In recognition of World Water Day, we thought it relevant to revisit the drought situation in California. Although we have received a dose of precipitation over the last couple of weeks, it has done very little to curb the state’s drought status. According to the United States Drought Monitor, 93% of the state is still in severe drought or worse, but now 22% of the state has been downgraded to an “exceptional drought,” the worst classification. Exceptional droughts are associated with widespread crop and pasture losses and shortages of water in reservoirs, streams and wells, which create water emergencies.
Over the past month a series of storms delivered rain and snow across the Sierra Nevada, but certainly not enough to ease drought concerns. The Northern Sierra 8-Station Index has improved to 53% of average, slightly higher than the two driest water years in recent history (1923-1924 and 1976-1977). The San Joaquin Index remains slightly below the record driest years, with just 42% of average precipitation.
While the recent storms have increased storage in some reservoirs like Folsom Lake, now at 68% of average, most reservoirs are well below historical averages. The largest water reservoir in the state is the Sierra snowpack. Snow water equivalents are only 17% of average for the Northern Sierra region, 32% for the Central Sierra region, and 29% in the Southern Sierra region. Statewide, the water equivalent of the snowpack is 27% of average and 26% of the April 1st average. This means that mountain runoff that normally peaks in late June will come earlier this year and will bring much less water to our reservoirs.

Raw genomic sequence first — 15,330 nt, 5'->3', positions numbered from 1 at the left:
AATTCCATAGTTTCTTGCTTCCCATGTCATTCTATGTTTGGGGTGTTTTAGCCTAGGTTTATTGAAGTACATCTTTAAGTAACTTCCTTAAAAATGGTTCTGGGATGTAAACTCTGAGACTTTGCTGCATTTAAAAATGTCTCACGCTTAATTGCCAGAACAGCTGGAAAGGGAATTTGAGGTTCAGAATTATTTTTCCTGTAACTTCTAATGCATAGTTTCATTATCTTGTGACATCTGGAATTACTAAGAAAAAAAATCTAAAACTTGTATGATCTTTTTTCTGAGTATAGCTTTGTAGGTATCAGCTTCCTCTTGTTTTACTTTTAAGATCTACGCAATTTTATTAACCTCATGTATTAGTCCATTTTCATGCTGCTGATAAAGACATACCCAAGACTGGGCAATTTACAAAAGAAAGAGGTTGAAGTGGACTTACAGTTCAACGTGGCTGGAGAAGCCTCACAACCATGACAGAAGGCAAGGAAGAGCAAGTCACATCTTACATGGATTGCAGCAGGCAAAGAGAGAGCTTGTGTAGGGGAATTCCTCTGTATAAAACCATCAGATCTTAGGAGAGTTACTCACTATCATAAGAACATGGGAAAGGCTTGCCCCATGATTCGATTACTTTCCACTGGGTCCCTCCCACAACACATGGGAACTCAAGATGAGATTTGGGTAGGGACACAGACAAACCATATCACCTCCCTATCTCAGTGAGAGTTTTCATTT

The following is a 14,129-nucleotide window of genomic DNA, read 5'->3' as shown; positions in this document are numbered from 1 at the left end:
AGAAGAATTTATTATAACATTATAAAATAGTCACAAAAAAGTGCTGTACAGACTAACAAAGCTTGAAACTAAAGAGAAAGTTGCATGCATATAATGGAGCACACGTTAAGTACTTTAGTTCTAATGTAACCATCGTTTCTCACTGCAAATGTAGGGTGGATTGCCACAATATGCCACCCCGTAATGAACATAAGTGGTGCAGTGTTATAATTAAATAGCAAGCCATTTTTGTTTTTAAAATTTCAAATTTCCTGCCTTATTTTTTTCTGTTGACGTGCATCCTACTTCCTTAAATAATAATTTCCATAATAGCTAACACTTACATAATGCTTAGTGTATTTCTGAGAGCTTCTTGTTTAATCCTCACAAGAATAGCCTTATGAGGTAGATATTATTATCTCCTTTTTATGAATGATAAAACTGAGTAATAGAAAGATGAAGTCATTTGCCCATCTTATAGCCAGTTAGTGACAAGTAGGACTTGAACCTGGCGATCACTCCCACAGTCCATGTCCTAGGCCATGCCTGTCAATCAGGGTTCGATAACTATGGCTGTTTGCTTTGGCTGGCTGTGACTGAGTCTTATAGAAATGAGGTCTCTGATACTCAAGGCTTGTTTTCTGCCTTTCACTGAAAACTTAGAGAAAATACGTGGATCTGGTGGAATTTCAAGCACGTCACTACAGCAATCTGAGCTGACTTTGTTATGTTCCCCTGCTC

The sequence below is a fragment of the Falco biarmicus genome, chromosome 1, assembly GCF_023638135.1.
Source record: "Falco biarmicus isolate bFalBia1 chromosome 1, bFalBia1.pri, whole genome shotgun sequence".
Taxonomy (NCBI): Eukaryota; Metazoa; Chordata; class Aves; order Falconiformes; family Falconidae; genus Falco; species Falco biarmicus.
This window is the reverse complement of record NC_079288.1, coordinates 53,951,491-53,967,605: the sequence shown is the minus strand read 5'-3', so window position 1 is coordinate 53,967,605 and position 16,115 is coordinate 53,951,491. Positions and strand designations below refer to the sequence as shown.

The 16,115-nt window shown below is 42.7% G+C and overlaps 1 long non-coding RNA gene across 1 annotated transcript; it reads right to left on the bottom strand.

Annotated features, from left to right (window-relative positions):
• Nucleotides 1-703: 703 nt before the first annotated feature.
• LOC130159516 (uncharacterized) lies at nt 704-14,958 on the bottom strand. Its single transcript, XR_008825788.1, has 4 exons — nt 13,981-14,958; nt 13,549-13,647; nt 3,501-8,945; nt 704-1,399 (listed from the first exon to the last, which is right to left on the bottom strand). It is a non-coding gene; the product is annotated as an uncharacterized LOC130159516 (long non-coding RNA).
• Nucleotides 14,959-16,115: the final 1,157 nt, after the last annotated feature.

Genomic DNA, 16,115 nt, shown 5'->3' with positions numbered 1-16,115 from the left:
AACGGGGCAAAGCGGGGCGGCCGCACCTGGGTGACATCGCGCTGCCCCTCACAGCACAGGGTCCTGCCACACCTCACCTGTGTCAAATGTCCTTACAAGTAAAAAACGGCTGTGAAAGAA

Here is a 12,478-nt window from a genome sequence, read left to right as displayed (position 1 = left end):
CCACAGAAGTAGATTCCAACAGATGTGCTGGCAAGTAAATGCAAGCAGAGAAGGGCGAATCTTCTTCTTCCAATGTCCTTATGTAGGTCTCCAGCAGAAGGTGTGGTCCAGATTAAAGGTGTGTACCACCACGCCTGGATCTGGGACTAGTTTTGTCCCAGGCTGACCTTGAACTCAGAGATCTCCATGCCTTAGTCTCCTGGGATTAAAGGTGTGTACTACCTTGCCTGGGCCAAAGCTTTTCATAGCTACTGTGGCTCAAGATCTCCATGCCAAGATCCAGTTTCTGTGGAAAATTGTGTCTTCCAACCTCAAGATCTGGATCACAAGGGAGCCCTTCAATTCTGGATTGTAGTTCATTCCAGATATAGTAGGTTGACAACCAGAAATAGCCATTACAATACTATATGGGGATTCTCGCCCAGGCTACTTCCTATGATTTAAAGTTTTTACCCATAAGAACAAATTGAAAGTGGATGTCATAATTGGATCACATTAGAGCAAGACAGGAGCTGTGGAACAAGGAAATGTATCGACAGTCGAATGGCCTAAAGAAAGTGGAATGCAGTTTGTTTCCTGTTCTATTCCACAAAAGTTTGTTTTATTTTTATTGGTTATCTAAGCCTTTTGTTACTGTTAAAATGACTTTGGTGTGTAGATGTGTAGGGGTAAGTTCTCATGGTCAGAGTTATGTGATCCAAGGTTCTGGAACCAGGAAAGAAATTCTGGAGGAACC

When we last reported on the California drought (see Extreme drought by the numbers), we highlighted tree ring reconstructions that point to long periods of extreme historic droughts. Just last month, the California Department of Water Resources released a report called Klamath/San Joaquin/Sacramento Hydroclimatic Reconstructions from Tree Rings. It confirms the results of earlier studies that we previously reported, showing there have been past dry periods up to decades in length.
However, a change in the weather pattern may be on the horizon. The National Oceanic and Atmospheric Administration (NOAA) Climate Prediction Center has recently forecasted a 50% chance of El Niño conditions developing by August of this year. If this occurs, we may be in store for drought-ending rainfall, but there are no guarantees. In four of the six strong El Niño years since 1951, rainfall between Bakersfield and the Bay Area was at least 140% of normal, including 1982-83 when extensive flooding occurred. If a moderate El Niño occurs, rainfall may be at or below normal. For example, in 2002 precipitation was 103% of normal, but in 1986 it was just 60% of normal. With the odds at no better than a coin toss for an El Niño occurring, it is probably wisest for us to continue to conserve water with the expectation that drought conditions will continue into next year.